Tuesday, October 4, 2016

Rare baby steelhead susceptible to vineyard development

A recent study commissioned by Forests Unlimited surprisingly discovered infant rainbow trout and other vital wildlife in Napa's Conn Creek, downstream of yet another proposed new vineyard. This one's being challenged by environmentalists.  (Excerpts and photos below from the report by Patrick Higgins.)

    Historic accounts (Ott 1945, Cox 1979, Leidy et al. 2005) indicate that Conn Creek was meeting cold water beneficial uses from its headwaters downstream to the Napa River, but today it is dry in reaches above Angwin, stagnant and warm in town and only attains cold water ecosystem functionality below Howell Mountain Road. The reason that Conn Creek adjacent to the project has maintained flow and resident trout is because the underlying volcanic terrain and Cold Springs that gives rise to year around very cold water flows that would now be extracted for watering the Le Colline Vineyard. 
    The City of Napa relies on Lake Hennessey that is downstream on Conn Creek and it is concerned about impacts to water quality there from developments such as the one proposed. Allowing wildland hydrology to be disrupted without limit will eventually cause the reservoir to reach a tipping point and to develop noxious or even toxic algae blooms. Cold water coming into the reservoir year around would tend to moderate algae blooms and could promote stratification so that rainbow trout could survive at depths during summer. The Lake Hennessey turbidity data provided in the DEIR actually shows an increase in summer turbidity during recent drought years that may be indicative of increased phytoplankton and the onset of eutrophication. 
    The proponent of the project (DiCesaris 2016) states that “agriculture is the highest and best use of Napa County land.” Some wild lands need to be left undisturbed in order for society to have access to clean water, which is more essential than wine. Also, leaving some areas for the animals to live is also a key tenet of good stewardship and has practical value to humans. If we destroy the ecosystem on which the animals rely, we lose “ecosystem services” such as bats controlling insects that can attack our crops and be vectors for diseases; and foxes, coyotes, and raptors controlling rodents and keep them reaching plague proportions.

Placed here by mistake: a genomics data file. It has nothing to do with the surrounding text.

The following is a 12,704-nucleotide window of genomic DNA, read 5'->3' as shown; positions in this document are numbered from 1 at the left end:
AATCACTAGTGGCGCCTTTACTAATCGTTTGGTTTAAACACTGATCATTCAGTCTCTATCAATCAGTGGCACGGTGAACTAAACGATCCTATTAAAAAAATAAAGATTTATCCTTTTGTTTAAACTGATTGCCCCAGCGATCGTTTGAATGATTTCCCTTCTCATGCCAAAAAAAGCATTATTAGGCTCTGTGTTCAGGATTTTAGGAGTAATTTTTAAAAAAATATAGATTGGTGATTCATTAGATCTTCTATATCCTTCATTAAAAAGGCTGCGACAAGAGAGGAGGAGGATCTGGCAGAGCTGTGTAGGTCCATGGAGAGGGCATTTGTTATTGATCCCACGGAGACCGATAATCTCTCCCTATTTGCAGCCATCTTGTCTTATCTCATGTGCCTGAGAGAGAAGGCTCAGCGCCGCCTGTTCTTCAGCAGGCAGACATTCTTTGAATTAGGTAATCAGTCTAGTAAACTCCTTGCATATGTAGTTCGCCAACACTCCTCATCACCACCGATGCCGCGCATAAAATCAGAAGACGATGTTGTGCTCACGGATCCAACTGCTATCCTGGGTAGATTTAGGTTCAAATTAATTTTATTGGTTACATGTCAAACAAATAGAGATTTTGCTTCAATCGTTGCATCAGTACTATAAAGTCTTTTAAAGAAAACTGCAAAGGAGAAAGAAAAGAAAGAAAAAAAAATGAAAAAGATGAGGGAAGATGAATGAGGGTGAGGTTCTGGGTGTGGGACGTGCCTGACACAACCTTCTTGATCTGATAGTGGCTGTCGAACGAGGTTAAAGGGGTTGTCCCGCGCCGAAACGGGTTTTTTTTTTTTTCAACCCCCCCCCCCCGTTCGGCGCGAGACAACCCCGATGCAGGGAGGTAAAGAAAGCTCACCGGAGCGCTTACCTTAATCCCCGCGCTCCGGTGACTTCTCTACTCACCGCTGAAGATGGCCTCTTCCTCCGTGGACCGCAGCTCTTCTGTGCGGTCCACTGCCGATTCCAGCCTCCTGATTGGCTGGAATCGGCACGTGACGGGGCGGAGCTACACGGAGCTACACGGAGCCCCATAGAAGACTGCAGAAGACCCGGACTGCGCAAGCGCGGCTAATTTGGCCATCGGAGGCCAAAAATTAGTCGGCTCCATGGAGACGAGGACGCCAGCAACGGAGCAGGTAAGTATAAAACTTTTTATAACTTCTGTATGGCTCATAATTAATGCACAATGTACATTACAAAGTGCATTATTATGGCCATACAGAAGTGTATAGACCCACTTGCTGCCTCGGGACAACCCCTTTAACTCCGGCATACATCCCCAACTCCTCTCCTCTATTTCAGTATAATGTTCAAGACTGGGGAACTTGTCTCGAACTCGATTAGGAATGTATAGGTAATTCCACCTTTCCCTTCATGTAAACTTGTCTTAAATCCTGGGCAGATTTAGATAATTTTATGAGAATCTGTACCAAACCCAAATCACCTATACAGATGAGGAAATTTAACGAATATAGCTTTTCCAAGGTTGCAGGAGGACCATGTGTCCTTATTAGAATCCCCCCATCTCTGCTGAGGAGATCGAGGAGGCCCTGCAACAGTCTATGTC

Urban and suburban development, proliferation of vineyards and other nearby development have pushed Conn Creek to near its tipping point and local wildlife populations are being impacted by habitat loss that could lead to loss of species diversity. The connectivity of the Le Colline project area to the Linda Falls Preserve, the properties unique geologic features, and its diverse wildlife make it much more appropriate for a conservation easement than vineyard development in keeping with the Napa County General Plan.                                             

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